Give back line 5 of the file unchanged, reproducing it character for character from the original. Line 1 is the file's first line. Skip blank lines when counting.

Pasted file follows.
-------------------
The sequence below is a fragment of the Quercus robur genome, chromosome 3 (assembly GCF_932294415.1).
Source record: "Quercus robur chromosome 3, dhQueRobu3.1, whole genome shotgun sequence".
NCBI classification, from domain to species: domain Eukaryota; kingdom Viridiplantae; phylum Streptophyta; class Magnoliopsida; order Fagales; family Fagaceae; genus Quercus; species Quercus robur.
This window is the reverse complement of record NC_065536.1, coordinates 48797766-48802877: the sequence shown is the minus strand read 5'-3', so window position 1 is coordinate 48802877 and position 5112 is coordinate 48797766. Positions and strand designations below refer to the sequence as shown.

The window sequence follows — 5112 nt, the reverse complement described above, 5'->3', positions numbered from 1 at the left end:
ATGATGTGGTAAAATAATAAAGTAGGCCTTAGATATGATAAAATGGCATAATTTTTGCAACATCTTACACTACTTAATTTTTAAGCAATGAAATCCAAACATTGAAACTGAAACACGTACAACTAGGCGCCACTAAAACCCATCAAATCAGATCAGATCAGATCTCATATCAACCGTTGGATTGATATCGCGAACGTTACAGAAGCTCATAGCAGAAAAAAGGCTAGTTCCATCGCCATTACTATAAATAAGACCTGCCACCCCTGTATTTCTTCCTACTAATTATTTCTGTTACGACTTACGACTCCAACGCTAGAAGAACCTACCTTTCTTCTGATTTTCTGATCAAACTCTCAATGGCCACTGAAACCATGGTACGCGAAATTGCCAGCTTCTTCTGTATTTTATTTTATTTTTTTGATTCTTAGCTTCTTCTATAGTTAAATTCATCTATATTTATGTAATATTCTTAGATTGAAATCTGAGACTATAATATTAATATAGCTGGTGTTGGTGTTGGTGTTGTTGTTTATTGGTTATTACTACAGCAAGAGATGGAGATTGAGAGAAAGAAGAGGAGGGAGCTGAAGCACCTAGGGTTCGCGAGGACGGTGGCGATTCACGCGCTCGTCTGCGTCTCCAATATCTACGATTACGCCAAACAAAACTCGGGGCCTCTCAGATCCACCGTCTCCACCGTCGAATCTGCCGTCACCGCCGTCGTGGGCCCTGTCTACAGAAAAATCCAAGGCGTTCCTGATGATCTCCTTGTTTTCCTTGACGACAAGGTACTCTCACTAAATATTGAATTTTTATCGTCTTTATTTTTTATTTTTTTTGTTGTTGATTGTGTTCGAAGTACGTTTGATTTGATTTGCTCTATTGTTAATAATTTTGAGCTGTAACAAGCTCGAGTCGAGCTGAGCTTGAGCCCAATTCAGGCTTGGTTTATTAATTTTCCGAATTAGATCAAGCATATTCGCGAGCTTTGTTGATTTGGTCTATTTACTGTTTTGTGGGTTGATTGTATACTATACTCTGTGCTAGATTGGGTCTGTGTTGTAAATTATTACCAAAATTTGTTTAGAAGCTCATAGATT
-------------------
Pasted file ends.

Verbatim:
The window sequence follows — 5112 nt, the reverse complement described above, 5'->3', positions numbered from 1 at the left end: